Hell, it seemed, had turned its eye toward the city and was slowly turning up the heat. Yellow and red beams of light tangled with the humidity, becoming solid outside Patty’s bar. Each red and yellow facet of stained-glass created its own flame, pouring fire out into the sweltering heat of the mid-summer night.
Out of the haze walked an older woman, her graying blonde hair curled by the humidity and heat. She opened the door to the bar and instead of finding the heart of an oven, she found cool relief. This was not the furnace, it was a respite. The furnace was the rest of the world.
Though she went up to the bartender, her eyes never left the lone man with a marked up classified section sticking out of his pocket. “How’s our boy, Mitch?”
The middle-aged man in the rumpled, brown suit stared at his drink. He looked through the ice cubes, moving them in the glass, making them chase each other around the bottom.
Mitch looked at him with a face of tentative, positive appraisal. “He ain’t bad, considering.”
“Is he drunk?”
“Nope, just quiet. He’s been looking at that same drink since I called you. Seems he ain’t here to be cheered up as much as he don’t wanta feel down no more. What he’s looking for is in that newspaper, not in that glass.”
The blonde shook her head. “Sal had a big interview today. I’m guessing it didn’t go so great.”
“Oh shit, Marcy, I’m sorry to hear that. How are you all holding up?”
“We’re doing ok. Got savings. It’s just hard on him.” She sighed. “I better go. Thanks for being a sweetie.”
“Hey, no problem.”
As the pretty, older blonde walked down the bar, Sal looked sideways at her.
As they watched, Sal seemed to be in a trance. He stared into the half empty drink glass, at the ice cubes and he started to talk. It was detached, as if he weren’t really there.
“I’d be happy to just live up to the life you have given me, Marcy. But without a job, I can’t pay my way. I’m not living up to my promise to you, and I’m not living up to the promise I made to myself to do something worthwhile. My skills aren’t that much, but they come from a life worth of study, and they can make things better for people. No one wants them.” He shook his head. “I just want to be needed again.”
Stroking his shoulder, she said, “I need you, sweetie. Come on, let’s go home. Tomorrow’s another day.”
He nodded and absently slid from his bar stool. He nodded to Mitch.
“Yeah. See you, Sal. You take it easy, big guy.” He watched them go into the hot and muggy night.
🙂 😦 😉
A knock came at the office door and a young woman with a blonde pageboy haircut stuck her head in. “You’ve got a guest here, boss. He says he’s interviewing here?”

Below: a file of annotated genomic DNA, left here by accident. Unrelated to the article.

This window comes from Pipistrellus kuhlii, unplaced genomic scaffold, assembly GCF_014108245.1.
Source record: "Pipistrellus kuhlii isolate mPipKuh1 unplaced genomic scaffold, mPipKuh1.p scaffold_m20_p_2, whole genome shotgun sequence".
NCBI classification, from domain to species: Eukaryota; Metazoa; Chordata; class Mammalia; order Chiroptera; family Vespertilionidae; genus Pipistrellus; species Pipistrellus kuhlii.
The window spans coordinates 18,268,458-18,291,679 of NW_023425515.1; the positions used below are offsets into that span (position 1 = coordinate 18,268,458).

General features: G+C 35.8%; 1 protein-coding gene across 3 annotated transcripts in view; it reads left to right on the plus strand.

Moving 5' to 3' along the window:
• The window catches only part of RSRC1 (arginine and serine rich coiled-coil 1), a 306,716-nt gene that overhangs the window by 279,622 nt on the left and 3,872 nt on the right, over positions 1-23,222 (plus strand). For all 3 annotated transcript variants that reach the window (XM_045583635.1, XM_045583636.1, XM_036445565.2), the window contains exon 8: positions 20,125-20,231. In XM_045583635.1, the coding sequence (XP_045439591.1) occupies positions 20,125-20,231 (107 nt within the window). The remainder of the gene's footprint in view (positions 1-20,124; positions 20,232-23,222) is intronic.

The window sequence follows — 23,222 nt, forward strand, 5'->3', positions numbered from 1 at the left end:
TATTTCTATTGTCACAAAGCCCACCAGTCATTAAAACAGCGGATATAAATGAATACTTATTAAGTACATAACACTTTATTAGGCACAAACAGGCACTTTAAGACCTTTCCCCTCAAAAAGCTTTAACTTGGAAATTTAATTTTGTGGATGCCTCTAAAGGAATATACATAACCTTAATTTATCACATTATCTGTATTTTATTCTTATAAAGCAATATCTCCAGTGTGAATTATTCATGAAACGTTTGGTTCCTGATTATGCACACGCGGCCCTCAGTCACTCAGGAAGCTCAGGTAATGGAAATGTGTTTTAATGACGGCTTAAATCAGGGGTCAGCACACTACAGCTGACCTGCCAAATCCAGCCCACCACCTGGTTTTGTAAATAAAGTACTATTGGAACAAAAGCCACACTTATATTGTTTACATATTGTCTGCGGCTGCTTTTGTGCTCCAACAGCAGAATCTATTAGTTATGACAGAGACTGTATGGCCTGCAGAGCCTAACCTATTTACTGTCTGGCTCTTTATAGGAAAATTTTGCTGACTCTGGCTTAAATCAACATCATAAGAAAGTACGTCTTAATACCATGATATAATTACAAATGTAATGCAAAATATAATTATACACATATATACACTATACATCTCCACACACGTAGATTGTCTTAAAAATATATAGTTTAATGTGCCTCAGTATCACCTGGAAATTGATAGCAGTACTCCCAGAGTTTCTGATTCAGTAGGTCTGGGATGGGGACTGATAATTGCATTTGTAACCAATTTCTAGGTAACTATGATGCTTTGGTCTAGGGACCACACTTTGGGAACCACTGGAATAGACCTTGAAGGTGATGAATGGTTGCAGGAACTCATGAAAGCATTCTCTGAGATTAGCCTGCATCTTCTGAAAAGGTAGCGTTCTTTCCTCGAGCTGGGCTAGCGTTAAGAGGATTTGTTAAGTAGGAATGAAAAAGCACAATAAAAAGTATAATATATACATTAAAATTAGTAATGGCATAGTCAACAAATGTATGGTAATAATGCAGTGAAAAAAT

The man behind the office’s lone desk looked at his watch and said, “Yeah. It’s a transfer request straight from the big D himself. Send him in. Oh, and Shelly,” he added, adjusting his reflective sunglasses, “What do you think of the guy?”
“What do I think?” She snuck in the door and closed it. Her slight frame seemed impossibly fragile, yet somehow more feminine than girlish. “Well, he was kind of a dick to me when he came in, all bossy and ominous. He lightened up a little after I got him a soda, though.”
“Not the good stuff.”
“Grocery store brand. Put it in a cup so he wouldn’t bitch.”
“That’s my girl.” He grinned, stroking his black goatee. “So in other words, you’d do him.”
She nodded. “Totally, but I think I’d rather slash my wrists than work for him.” The tall blonde raised her forearms and giggled, showing long, deep razorblade slashes as she backed through the office door. “So, you want him now?”
“Sure, send him in,” the man said with a wave. The blonde girl disappeared and from the hallway he heard a loud thumping sound. He tugged on his red suit jacket and smoothed his shiny black tie over his even blacker shirt.
Suddenly, the door, frame and all, ripped free of its place on the wall, with a sickening, tearing sound. Through the hole strode a creature made of metal, wire and blue sparks. It seemed to be in a constant state of unnatural motion as its arms and legs didn’t seem to keep their length or shape for very long. The face was a rough sketch made of wire and metal plates, webbed over by constantly changing sparks. A wicked smile that was much too large for the face grew even larger, showed the sparks that it used for teeth, then said in a voice that sounded like feedback and static, “I’m here to inquire about the job.”
The man wiped dust off of the sleeves of his suit coat and blew the dust off of the desk. “Yes. You must be Demon-go.” His hand darted out as he stood and smiled. Behind the creature, plaster continued to fall. The limbo-bound souls who shuffled paperwork in the office couldn’t help but stare in amazement at the new opening the creature had just made.
“Actually sir, it’s pronounced Dee-MON-go. Emphasis on the ‘MON.’”
Tipping his finger against his forehead, the man said, “Of course. Well, are you ready to begin?”
“Sure. Do you have a copy of my resume?”
“Yes, they sent me an email, and it’s printed…”
The ghastly sparking creature threw a stack of three papers on the desk. “Here you go. This one has all my formatting and I printed it on some nice paper.”